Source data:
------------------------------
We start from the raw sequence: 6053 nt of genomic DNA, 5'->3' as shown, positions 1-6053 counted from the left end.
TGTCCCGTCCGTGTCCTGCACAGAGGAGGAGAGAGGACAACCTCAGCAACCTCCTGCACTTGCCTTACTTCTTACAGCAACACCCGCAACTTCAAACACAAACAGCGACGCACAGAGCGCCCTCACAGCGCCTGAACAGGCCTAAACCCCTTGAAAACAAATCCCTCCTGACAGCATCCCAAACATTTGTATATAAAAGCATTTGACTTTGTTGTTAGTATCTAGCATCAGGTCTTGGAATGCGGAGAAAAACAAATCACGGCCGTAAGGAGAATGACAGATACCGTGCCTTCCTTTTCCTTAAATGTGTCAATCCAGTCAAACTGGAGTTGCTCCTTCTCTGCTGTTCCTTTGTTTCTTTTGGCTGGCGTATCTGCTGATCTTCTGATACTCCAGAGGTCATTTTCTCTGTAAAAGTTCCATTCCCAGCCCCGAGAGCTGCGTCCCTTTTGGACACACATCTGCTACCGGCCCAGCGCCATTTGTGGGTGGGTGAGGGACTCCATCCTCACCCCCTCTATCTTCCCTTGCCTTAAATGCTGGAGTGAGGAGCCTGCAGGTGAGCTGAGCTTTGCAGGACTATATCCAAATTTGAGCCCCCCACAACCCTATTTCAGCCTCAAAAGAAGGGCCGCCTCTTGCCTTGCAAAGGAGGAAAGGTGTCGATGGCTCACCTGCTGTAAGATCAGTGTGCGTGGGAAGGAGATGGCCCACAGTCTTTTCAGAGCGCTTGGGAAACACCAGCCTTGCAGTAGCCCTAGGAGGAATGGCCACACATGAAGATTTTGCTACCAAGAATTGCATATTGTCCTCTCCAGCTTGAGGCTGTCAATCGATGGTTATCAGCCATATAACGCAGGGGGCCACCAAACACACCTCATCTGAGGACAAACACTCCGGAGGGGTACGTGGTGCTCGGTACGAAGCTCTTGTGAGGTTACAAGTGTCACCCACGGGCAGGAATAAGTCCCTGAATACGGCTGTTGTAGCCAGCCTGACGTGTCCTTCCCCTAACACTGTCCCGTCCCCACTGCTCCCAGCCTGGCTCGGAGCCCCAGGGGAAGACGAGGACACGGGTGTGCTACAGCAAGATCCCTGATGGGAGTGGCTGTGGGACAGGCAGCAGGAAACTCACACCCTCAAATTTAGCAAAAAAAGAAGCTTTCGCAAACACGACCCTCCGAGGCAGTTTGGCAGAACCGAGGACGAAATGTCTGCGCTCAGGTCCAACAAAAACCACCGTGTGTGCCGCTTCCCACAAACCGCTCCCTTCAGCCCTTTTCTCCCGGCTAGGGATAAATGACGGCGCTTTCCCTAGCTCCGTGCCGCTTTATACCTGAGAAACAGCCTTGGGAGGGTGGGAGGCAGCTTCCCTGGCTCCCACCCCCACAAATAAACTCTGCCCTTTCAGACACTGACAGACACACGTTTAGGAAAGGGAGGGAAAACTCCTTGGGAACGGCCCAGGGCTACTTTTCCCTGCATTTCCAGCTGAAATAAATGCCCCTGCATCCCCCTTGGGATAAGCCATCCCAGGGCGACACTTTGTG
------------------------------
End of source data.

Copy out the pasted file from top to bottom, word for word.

We start from the raw sequence: 6053 nt of genomic DNA, 5'->3' as shown, positions 1-6053 counted from the left end.
TGTCCCGTCCGTGTCCTGCACAGAGGAGGAGAGAGGACAACCTCAGCAACCTCCTGCACTTGCCTTACTTCTTACAGCAACACCCGCAACTTCAAACACAAACAGCGACGCACAGAGCGCCCTCACAGCGCCTGAACAGGCCTAAACCCCTTGAAAACAAATCCCTCCTGACAGCATCCCAAACATTTGTATATAAAAGCATTTGACTTTGTTGTTAGTATCTAGCATCAGGTCTTGGAATGCGGAGAAAAACAAATCACGGCCGTAAGGAGAATGACAGATACCGTGCCTTCCTTTTCCTTAAATGTGTCAATCCAGTCAAACTGGAGTTGCTCCTTCTCTGCTGTTCCTTTGTTTCTTTTGGCTGGCGTATCTGCTGATCTTCTGATACTCCAGAGGTCATTTTCTCTGTAAAAGTTCCATTCCCAGCCCCGAGAGCTGCGTCCCTTTTGGACACACATCTGCTACCGGCCCAGCGCCATTTGTGGGTGGGTGAGGGACTCCATCCTCACCCCCTCTATCTTCCCTTGCCTTAAATGCTGGAGTGAGGAGCCTGCAGGTGAGCTGAGCTTTGCAGGACTATATCCAAATTTGAGCCCCCCACAACCCTATTTCAGCCTCAAAAGAAGGGCCGCCTCTTGCCTTGCAAAGGAGGAAAGGTGTCGATGGCTCACCTGCTGTAAGATCAGTGTGCGTGGGAAGGAGATGGCCCACAGTCTTTTCAGAGCGCTTGGGAAACACCAGCCTTGCAGTAGCCCTAGGAGGAATGGCCACACATGAAGATTTTGCTACCAAGAATTGCATATTGTCCTCTCCAGCTTGAGGCTGTCAATCGATGGTTATCAGCCATATAACGCAGGGGGCCACCAAACACACCTCATCTGAGGACAAACACTCCGGAGGGGTACGTGGTGCTCGGTACGAAGCTCTTGTGAGGTTACAAGTGTCACCCACGGGCAGGAATAAGTCCCTGAATACGGCTGTTGTAGCCAGCCTGACGTGTCCTTCCCCTAACACTGTCCCGTCCCCACTGCTCCCAGCCTGGCTCGGAGCCCCAGGGGAAGACGAGGACACGGGTGTGCTACAGCAAGATCCCTGATGGGAGTGGCTGTGGGACAGGCAGCAGGAAACTCACACCCTCAAATTTAGCAAAAAAAGAAGCTTTCGCAAACACGACCCTCCGAGGCAGTTTGGCAGAACCGAGGACGAAATGTCTGCGCTCAGGTCCAACAAAAACCACCGTGTGTGCCGCTTCCCACAAACCGCTCCCTTCAGCCCTTTTCTCCCGGCTAGGGATAAATGACGGCGCTTTCCCTAGCTCCGTGCCGCTTTATACCTGAGAAACAGCCTTGGGAGGGTGGGAGGCAGCTTCCCTGGCTCCCACCCCCACAAATAAACTCTGCCCTTTCAGACACTGACAGACACACGTTTAGGAAAGGGAGGGAAAACTCCTTGGGAACGGCCCAGGGCTACTTTTCCCTGCATTTCCAGCTGAAATAAATGCCCCTGCATCCCCCTTGGGATAAGCCATCCCAGGGCGACACTTTGTG